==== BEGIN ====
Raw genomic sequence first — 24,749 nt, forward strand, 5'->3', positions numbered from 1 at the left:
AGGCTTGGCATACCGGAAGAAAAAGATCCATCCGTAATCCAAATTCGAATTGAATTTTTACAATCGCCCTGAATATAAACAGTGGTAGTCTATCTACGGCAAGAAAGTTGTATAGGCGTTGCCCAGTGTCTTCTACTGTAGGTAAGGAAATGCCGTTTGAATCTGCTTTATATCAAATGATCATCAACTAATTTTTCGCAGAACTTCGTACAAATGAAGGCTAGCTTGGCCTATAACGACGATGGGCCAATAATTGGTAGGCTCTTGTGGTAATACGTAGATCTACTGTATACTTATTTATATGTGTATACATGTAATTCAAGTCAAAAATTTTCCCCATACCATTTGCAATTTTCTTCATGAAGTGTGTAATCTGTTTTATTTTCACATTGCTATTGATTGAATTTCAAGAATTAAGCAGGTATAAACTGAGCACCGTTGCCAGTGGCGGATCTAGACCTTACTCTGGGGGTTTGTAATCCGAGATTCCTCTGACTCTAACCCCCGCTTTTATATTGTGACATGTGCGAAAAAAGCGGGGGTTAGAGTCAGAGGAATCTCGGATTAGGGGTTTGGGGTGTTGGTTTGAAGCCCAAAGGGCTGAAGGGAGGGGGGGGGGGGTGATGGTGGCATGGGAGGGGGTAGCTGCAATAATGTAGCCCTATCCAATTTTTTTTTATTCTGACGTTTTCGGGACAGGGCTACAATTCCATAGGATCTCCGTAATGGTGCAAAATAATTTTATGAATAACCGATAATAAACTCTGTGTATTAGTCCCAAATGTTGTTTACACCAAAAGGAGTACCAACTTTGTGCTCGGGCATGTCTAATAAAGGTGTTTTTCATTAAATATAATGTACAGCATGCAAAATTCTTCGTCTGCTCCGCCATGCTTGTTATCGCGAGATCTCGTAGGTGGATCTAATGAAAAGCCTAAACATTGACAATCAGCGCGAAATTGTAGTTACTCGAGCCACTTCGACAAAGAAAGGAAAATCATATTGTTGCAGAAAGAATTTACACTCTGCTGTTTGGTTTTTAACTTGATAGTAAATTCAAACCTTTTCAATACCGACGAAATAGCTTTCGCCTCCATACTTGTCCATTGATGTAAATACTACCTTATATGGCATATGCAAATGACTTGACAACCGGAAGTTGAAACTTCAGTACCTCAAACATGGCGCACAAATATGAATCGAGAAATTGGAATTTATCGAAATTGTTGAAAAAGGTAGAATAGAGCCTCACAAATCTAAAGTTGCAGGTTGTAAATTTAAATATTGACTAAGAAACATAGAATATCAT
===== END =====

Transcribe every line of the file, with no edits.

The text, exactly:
Raw genomic sequence first — 24,749 nt, forward strand, 5'->3', positions numbered from 1 at the left:
AGGCTTGGCATACCGGAAGAAAAAGATCCATCCGTAATCCAAATTCGAATTGAATTTTTACAATCGCCCTGAATATAAACAGTGGTAGTCTATCTACGGCAAGAAAGTTGTATAGGCGTTGCCCAGTGTCTTCTACTGTAGGTAAGGAAATGCCGTTTGAATCTGCTTTATATCAAATGATCATCAACTAATTTTTCGCAGAACTTCGTACAAATGAAGGCTAGCTTGGCCTATAACGACGATGGGCCAATAATTGGTAGGCTCTTGTGGTAATACGTAGATCTACTGTATACTTATTTATATGTGTATACATGTAATTCAAGTCAAAAATTTTCCCCATACCATTTGCAATTTTCTTCATGAAGTGTGTAATCTGTTTTATTTTCACATTGCTATTGATTGAATTTCAAGAATTAAGCAGGTATAAACTGAGCACCGTTGCCAGTGGCGGATCTAGACCTTACTCTGGGGGTTTGTAATCCGAGATTCCTCTGACTCTAACCCCCGCTTTTATATTGTGACATGTGCGAAAAAAGCGGGGGTTAGAGTCAGAGGAATCTCGGATTAGGGGTTTGGGGTGTTGGTTTGAAGCCCAAAGGGCTGAAGGGAGGGGGGGGGGGGTGATGGTGGCATGGGAGGGGGTAGCTGCAATAATGTAGCCCTATCCAATTTTTTTTTATTCTGACGTTTTCGGGACAGGGCTACAATTCCATAGGATCTCCGTAATGGTGCAAAATAATTTTATGAATAACCGATAATAAACTCTGTGTATTAGTCCCAAATGTTGTTTACACCAAAAGGAGTACCAACTTTGTGCTCGGGCATGTCTAATAAAGGTGTTTTTCATTAAATATAATGTACAGCATGCAAAATTCTTCGTCTGCTCCGCCATGCTTGTTATCGCGAGATCTCGTAGGTGGATCTAATGAAAAGCCTAAACATTGACAATCAGCGCGAAATTGTAGTTACTCGAGCCACTTCGACAAAGAAAGGAAAATCATATTGTTGCAGAAAGAATTTACACTCTGCTGTTTGGTTTTTAACTTGATAGTAAATTCAAACCTTTTCAATACCGACGAAATAGCTTTCGCCTCCATACTTGTCCATTGATGTAAATACTACCTTATATGGCATATGCAAATGACTTGACAACCGGAAGTTGAAACTTCAGTACCTCAAACATGGCGCACAAATATGAATCGAGAAATTGGAATTTATCGAAATTGTTGAAAAAGGTAGAATAGAGCCTCACAAATCTAAAGTTGCAGGTTGTAAATTTAAATATTGACTAAGAAACATAGAATATCAT